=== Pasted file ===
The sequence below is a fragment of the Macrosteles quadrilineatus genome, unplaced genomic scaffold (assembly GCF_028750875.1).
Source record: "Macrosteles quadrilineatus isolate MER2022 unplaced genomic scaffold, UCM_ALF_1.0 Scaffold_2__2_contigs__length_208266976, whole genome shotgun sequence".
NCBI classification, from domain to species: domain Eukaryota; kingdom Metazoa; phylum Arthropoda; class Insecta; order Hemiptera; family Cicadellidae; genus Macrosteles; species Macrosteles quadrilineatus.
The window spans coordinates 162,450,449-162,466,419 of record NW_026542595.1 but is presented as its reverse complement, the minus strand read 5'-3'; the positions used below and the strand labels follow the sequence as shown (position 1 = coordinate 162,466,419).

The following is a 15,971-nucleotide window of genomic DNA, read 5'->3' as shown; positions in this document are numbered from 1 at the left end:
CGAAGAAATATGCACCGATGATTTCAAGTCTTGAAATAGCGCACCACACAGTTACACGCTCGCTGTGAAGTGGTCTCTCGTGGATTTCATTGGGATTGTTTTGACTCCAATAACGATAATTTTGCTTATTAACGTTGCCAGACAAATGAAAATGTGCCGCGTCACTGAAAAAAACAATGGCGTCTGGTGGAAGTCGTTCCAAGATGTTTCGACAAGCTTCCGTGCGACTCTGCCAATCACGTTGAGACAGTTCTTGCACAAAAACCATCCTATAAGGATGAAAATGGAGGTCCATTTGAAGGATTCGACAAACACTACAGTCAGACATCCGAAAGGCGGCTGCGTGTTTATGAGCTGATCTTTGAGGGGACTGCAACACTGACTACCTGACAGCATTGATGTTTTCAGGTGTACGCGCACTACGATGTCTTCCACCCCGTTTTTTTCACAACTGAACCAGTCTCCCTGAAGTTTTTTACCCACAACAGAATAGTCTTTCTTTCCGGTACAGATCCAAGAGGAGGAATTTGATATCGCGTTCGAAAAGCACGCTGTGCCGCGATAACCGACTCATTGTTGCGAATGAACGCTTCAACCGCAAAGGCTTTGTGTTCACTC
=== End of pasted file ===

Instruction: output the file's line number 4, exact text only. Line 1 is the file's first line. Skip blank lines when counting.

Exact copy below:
The window spans coordinates 162,450,449-162,466,419 of record NW_026542595.1 but is presented as its reverse complement, the minus strand read 5'-3'; the positions used below and the strand labels follow the sequence as shown (position 1 = coordinate 162,466,419).